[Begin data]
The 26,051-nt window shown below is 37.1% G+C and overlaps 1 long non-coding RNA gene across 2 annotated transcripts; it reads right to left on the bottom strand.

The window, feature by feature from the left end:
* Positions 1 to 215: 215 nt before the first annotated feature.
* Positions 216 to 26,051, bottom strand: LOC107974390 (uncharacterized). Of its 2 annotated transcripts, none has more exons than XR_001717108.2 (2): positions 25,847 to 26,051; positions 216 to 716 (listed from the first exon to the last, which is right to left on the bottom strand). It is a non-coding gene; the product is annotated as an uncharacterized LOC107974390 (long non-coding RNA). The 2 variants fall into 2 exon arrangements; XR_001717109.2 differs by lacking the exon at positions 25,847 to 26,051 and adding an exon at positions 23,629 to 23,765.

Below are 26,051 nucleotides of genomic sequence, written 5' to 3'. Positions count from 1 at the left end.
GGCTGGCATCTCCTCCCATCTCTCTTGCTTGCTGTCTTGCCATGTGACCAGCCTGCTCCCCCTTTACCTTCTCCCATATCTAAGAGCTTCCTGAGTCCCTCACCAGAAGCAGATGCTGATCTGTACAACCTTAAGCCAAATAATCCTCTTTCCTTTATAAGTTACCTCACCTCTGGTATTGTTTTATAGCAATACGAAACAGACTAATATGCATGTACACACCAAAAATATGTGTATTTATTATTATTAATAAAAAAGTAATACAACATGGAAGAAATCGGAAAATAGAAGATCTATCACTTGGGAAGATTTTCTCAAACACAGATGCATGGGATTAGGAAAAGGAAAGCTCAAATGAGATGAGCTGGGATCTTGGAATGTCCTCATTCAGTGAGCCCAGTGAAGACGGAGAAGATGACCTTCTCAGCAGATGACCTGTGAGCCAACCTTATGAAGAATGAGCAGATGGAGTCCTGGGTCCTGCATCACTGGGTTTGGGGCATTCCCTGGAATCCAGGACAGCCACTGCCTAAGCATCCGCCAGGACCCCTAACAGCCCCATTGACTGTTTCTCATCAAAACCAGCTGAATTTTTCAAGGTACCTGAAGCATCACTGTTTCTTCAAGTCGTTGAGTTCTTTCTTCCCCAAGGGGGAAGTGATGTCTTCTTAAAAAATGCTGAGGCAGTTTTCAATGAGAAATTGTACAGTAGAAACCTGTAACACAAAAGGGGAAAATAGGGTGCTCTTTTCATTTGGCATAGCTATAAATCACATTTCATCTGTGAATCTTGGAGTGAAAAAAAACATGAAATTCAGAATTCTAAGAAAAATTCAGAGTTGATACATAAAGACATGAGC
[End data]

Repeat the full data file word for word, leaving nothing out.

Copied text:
The 26,051-nt window shown below is 37.1% G+C and overlaps 1 long non-coding RNA gene across 2 annotated transcripts; it reads right to left on the bottom strand.

The window, feature by feature from the left end:
* Positions 1 to 215: 215 nt before the first annotated feature.
* Positions 216 to 26,051, bottom strand: LOC107974390 (uncharacterized). Of its 2 annotated transcripts, none has more exons than XR_001717108.2 (2): positions 25,847 to 26,051; positions 216 to 716 (listed from the first exon to the last, which is right to left on the bottom strand). It is a non-coding gene; the product is annotated as an uncharacterized LOC107974390 (long non-coding RNA). The 2 variants fall into 2 exon arrangements; XR_001717109.2 differs by lacking the exon at positions 25,847 to 26,051 and adding an exon at positions 23,629 to 23,765.

Below are 26,051 nucleotides of genomic sequence, written 5' to 3'. Positions count from 1 at the left end.
GGCTGGCATCTCCTCCCATCTCTCTTGCTTGCTGTCTTGCCATGTGACCAGCCTGCTCCCCCTTTACCTTCTCCCATATCTAAGAGCTTCCTGAGTCCCTCACCAGAAGCAGATGCTGATCTGTACAACCTTAAGCCAAATAATCCTCTTTCCTTTATAAGTTACCTCACCTCTGGTATTGTTTTATAGCAATACGAAACAGACTAATATGCATGTACACACCAAAAATATGTGTATTTATTATTATTAATAAAAAAGTAATACAACATGGAAGAAATCGGAAAATAGAAGATCTATCACTTGGGAAGATTTTCTCAAACACAGATGCATGGGATTAGGAAAAGGAAAGCTCAAATGAGATGAGCTGGGATCTTGGAATGTCCTCATTCAGTGAGCCCAGTGAAGACGGAGAAGATGACCTTCTCAGCAGATGACCTGTGAGCCAACCTTATGAAGAATGAGCAGATGGAGTCCTGGGTCCTGCATCACTGGGTTTGGGGCATTCCCTGGAATCCAGGACAGCCACTGCCTAAGCATCCGCCAGGACCCCTAACAGCCCCATTGACTGTTTCTCATCAAAACCAGCTGAATTTTTCAAGGTACCTGAAGCATCACTGTTTCTTCAAGTCGTTGAGTTCTTTCTTCCCCAAGGGGGAAGTGATGTCTTCTTAAAAAATGCTGAGGCAGTTTTCAATGAGAAATTGTACAGTAGAAACCTGTAACACAAAAGGGGAAAATAGGGTGCTCTTTTCATTTGGCATAGCTATAAATCACATTTCATCTGTGAATCTTGGAGTGAAAAAAAACATGAAATTCAGAATTCTAAGAAAAATTCAGAGTTGATACATAAAGACATGAGC